Neurology is the diagnosis and treatment of disorders of the nervous system, which includes the brain and spinal cord. The experts at Seattle Children’s evaluate and care for babies, children and teens with many kinds of neurological conditions, including cerebral palsy and epilepsy. Seattle Children’s has the only comprehensive epilepsy program in the Pacific Northwest especially for children and teens. Our clinic is the main teaching site for the University of Washington's nationally recognized program for licensed doctors who are receiving specialized training in pediatric neurology.

Caring for children with complex neurological conditions requires the skills of specialists in many fields of medicine. At Seattle Children’s, your child's healthcare team may include surgeons, nurse practitioners, neuropsychologists, dietitians and social workers.

Awards and Recognition

US News and World Report Neurology 2017-18 In 2017, U.S. News & World Report ranked Seattle Children’s as the #1 neurology and neurosurgery program in the Northwest – and among the best nationally.

Conditions We Treat

We see children with a broad range of neurological conditions, including:

  • Cerebral palsy is a condition that affects your child's muscle tone and ability to move on purpose in a coordinated way. Cerebral palsy can lead to other health issues, including vision, hearing and speech problems and learning disabilities. CP is most often caused by damage to the brain. There is no cure for CP. Treatment, therapy, special equipment and, in some cases, surgery can help your child live with the condition. Read more about cerebral palsy.

  • Children who develop at a slower rate compared to other children in their age group may have what healthcare providers call developmental delays. Developmental delays can refer to the rate at which children's senses develop, how they grow socially or emotionally, or how fast they learn language and other skills having to do with processing information.

  • In general, children get the same types of headaches as adults. Some types can be hereditary, meaning if you have headaches, your child may, too. Most headaches aren't signs that something more is wrong. Only about 10 percent of headaches are caused by medical conditions such as infections or other serious illnesses. Two of the more common types of headaches children get are tension headaches and migraines. Read more.

  • Neurometabolic disorders are problems with the way the body converts food to energy. Mitochondria in our cells help make almost all of the energy people need to live and grow. In children with mitochondrial disorders, these energy-making areas do not work properly. This damages cells and causes different kinds of symptoms, depending on which cells are damaged.

  • Movement disorders are sets of symptoms that affect the way your child moves. The term includes many different disorders, from slow and stiff movement (bradykinesia) to movements that are sudden and jerky (myoclonus). Movement disorders can come with other medical problems. Tics, for example, may be part of Tourette syndrome.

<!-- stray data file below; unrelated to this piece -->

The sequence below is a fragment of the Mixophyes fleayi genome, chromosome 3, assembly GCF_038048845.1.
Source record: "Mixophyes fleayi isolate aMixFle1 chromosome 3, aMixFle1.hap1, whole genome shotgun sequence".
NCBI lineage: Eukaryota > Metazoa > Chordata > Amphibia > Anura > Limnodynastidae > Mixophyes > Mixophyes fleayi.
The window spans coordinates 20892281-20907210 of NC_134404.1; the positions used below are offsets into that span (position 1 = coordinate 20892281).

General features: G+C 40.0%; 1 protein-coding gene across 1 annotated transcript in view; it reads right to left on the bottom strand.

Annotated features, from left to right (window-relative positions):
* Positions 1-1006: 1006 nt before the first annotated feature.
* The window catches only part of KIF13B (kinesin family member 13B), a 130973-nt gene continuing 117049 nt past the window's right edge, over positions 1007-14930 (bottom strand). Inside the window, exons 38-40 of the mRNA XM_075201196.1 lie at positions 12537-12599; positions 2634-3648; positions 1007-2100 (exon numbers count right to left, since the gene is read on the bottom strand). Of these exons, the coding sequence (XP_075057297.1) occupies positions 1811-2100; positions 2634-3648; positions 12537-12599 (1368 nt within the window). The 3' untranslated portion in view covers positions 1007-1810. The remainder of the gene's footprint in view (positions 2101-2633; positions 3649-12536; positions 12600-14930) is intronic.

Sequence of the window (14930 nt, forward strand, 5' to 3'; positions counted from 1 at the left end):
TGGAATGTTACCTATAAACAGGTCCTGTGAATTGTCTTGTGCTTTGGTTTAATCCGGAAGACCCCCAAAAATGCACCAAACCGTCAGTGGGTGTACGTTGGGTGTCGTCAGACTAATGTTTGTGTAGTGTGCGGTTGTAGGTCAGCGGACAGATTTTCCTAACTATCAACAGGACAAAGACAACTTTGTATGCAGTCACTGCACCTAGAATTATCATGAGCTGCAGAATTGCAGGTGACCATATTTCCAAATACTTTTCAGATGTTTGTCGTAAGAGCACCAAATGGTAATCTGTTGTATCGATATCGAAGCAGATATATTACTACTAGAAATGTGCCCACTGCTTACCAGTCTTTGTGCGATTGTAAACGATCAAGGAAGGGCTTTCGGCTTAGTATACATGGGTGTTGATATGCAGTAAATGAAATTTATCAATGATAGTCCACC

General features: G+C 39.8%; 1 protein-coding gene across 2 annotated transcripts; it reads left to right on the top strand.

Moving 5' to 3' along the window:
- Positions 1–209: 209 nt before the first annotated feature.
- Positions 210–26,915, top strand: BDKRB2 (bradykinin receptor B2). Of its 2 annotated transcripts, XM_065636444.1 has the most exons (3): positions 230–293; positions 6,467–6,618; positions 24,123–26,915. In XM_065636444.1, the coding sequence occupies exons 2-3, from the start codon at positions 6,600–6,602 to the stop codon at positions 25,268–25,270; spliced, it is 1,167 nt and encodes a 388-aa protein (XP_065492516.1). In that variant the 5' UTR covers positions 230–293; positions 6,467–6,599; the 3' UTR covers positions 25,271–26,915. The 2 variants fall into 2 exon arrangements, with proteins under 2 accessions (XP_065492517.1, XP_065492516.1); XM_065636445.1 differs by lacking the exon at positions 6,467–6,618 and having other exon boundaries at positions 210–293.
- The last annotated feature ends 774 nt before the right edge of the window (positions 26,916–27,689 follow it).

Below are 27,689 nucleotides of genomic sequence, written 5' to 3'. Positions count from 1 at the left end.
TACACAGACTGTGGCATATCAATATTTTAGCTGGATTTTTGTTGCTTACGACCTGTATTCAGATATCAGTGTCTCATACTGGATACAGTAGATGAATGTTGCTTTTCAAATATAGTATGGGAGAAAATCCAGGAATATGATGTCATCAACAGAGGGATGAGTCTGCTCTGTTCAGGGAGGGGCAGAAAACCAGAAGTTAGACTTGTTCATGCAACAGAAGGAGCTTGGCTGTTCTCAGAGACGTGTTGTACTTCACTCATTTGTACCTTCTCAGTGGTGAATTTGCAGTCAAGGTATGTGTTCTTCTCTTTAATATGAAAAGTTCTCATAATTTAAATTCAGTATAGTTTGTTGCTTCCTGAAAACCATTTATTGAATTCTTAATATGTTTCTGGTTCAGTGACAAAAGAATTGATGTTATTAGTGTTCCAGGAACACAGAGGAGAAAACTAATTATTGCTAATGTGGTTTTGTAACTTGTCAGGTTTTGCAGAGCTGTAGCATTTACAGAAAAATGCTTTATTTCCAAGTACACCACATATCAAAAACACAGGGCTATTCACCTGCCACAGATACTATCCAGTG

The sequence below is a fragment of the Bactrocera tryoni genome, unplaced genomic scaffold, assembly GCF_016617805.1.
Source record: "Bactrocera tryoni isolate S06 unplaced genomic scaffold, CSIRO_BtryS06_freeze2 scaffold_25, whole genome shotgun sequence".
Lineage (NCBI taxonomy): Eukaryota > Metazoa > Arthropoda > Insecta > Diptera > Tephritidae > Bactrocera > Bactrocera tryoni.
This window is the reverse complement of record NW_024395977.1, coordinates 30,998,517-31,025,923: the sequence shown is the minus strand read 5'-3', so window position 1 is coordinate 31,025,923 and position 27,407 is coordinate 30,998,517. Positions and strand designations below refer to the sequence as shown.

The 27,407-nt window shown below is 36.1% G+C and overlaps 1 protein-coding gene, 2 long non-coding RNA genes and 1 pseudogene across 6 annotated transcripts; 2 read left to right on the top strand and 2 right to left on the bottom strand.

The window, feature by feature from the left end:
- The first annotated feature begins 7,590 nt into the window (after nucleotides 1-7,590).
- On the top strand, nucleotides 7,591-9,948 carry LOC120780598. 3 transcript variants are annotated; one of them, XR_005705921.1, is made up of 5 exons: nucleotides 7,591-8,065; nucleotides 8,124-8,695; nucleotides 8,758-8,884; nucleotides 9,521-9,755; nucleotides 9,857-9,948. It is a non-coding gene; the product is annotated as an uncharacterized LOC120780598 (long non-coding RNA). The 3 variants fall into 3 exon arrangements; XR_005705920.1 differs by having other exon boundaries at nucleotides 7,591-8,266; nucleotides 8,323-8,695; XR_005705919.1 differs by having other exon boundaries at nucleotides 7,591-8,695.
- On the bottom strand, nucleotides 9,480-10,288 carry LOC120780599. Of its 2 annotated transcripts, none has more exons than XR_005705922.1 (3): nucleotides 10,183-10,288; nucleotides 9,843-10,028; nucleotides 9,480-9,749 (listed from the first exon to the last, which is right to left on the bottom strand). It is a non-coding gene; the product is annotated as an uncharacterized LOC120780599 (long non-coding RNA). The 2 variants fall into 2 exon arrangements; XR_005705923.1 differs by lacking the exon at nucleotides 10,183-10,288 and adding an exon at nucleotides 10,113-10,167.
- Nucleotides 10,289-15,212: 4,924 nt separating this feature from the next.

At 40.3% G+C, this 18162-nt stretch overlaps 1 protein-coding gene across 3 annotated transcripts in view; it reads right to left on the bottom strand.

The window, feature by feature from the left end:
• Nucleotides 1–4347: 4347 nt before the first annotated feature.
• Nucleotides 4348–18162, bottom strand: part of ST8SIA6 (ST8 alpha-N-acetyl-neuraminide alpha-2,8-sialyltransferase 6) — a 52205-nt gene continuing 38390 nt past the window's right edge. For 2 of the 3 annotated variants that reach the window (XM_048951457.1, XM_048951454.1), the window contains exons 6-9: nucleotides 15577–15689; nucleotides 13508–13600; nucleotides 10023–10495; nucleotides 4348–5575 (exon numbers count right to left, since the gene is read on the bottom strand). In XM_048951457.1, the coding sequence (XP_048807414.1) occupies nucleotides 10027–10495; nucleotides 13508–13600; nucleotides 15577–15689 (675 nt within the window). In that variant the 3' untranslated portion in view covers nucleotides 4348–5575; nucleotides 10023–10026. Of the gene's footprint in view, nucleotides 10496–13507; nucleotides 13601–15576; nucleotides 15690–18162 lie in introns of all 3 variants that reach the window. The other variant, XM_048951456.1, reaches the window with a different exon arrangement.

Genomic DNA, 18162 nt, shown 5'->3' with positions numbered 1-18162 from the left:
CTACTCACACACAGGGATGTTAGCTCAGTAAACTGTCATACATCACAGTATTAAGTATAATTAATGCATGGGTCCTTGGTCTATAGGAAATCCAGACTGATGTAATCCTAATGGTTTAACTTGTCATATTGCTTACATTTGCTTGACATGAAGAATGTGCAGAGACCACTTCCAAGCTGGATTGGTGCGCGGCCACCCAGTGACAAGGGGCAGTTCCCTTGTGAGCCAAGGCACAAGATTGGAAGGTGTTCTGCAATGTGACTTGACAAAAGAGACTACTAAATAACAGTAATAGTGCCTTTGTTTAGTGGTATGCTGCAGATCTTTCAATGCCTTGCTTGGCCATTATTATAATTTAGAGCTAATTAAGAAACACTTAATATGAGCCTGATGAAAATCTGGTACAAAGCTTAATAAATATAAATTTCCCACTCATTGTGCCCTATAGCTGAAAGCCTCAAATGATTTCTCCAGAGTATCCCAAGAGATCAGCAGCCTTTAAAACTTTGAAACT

• Moyamoya is a problem with blood flow to the brain. It happens when the major blood vessels to the brain become narrowed. This narrowing decreases the space inside the vessels, making it harder for oxygen-rich blood to get through. Moyamoya slows blood flow to the brain, increasing the chance that a transient ischemic attack (TIA) or stroke will happen. These events can cause lasting brain damage or death. If your child has symptoms of a TIA or stroke, get medical help right away. Read more.

  • Muscular dystrophy refers to a group of diseases that gradually cause muscles to weaken. MD is a genetic disorder, passed from parent to child through genes. These disorders vary in many ways. Some affect children, others adts. Some disorders are very severe and get worse fast; others cause fewer problems and worsen slowly. In most cases, however, people with MD become unable to walk. While there is no cure, treatment can help people do things for themselves for as long as possible and prevent complications.

  • A seizure occurs when there is an abnormal, sudden electrical discharge from the brain cells. Depending on which cells are involved, children may pass out (lose consciousness) and jerk their arms and legs (convulsions). Or they may have a type of seizure that is harder to notice, such as a staring spell or twitching in one side of the face. Epilepsy is a condition in which a child has seizures again and again (recurrent seizures). Read more.

  • Stroke happens when blood that carries oxygen and nutrients stops flowing to part of the brain. Without a steady supply of blood, brain cells in the area begin to die within minutes. Stroke can happen at any age — in newborns, children, adolescents and even before birth. The causes, symptoms and treatments are often different in young people than in adults. A stroke is a medical emergency. If you think a child is having a stroke, call 911. Read more.

  • Tuberous sclerosis complex (TSC) is a rare genetic disease that causes tumors to grow in various parts of the body, including the brain and other vital organs. Though the tumors are benign (non-cancerous), they impact a child’s development in a variety of ways depending on where they grow and how big they get.

Subspecialties We Offer

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